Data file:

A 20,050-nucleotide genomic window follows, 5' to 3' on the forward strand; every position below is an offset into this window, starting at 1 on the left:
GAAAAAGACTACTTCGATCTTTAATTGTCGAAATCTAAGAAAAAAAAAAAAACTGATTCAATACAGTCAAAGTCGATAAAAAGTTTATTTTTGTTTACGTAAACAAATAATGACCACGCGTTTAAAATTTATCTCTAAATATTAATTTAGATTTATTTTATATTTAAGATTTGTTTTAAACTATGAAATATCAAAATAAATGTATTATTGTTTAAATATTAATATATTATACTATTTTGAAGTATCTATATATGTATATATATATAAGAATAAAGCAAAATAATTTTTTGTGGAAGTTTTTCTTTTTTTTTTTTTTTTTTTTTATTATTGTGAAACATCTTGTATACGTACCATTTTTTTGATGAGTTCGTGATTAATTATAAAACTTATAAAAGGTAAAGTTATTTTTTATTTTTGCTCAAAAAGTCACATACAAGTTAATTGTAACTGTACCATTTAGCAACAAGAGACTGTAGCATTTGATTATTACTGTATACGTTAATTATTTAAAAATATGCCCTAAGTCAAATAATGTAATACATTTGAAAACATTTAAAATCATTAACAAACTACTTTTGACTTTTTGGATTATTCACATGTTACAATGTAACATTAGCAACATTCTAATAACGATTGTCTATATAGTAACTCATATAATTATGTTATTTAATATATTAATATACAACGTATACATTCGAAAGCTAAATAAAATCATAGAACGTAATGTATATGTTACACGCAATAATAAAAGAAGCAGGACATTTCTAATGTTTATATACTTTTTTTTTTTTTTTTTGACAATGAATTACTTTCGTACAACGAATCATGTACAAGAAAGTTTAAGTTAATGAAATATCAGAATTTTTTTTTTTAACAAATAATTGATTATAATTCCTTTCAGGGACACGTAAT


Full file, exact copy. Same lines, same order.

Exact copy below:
A 20,050-nucleotide genomic window follows, 5' to 3' on the forward strand; every position below is an offset into this window, starting at 1 on the left:
GAAAAAGACTACTTCGATCTTTAATTGTCGAAATCTAAGAAAAAAAAAAAAACTGATTCAATACAGTCAAAGTCGATAAAAAGTTTATTTTTGTTTACGTAAACAAATAATGACCACGCGTTTAAAATTTATCTCTAAATATTAATTTAGATTTATTTTATATTTAAGATTTGTTTTAAACTATGAAATATCAAAATAAATGTATTATTGTTTAAATATTAATATATTATACTATTTTGAAGTATCTATATATGTATATATATATAAGAATAAAGCAAAATAATTTTTTGTGGAAGTTTTTCTTTTTTTTTTTTTTTTTTTTTATTATTGTGAAACATCTTGTATACGTACCATTTTTTTGATGAGTTCGTGATTAATTATAAAACTTATAAAAGGTAAAGTTATTTTTTATTTTTGCTCAAAAAGTCACATACAAGTTAATTGTAACTGTACCATTTAGCAACAAGAGACTGTAGCATTTGATTATTACTGTATACGTTAATTATTTAAAAATATGCCCTAAGTCAAATAATGTAATACATTTGAAAACATTTAAAATCATTAACAAACTACTTTTGACTTTTTGGATTATTCACATGTTACAATGTAACATTAGCAACATTCTAATAACGATTGTCTATATAGTAACTCATATAATTATGTTATTTAATATATTAATATACAACGTATACATTCGAAAGCTAAATAAAATCATAGAACGTAATGTATATGTTACACGCAATAATAAAAGAAGCAGGACATTTCTAATGTTTATATACTTTTTTTTTTTTTTTTTGACAATGAATTACTTTCGTACAACGAATCATGTACAAGAAAGTTTAAGTTAATGAAATATCAGAATTTTTTTTTTTAACAAATAATTGATTATAATTCCTTTCAGGGACACGTAAT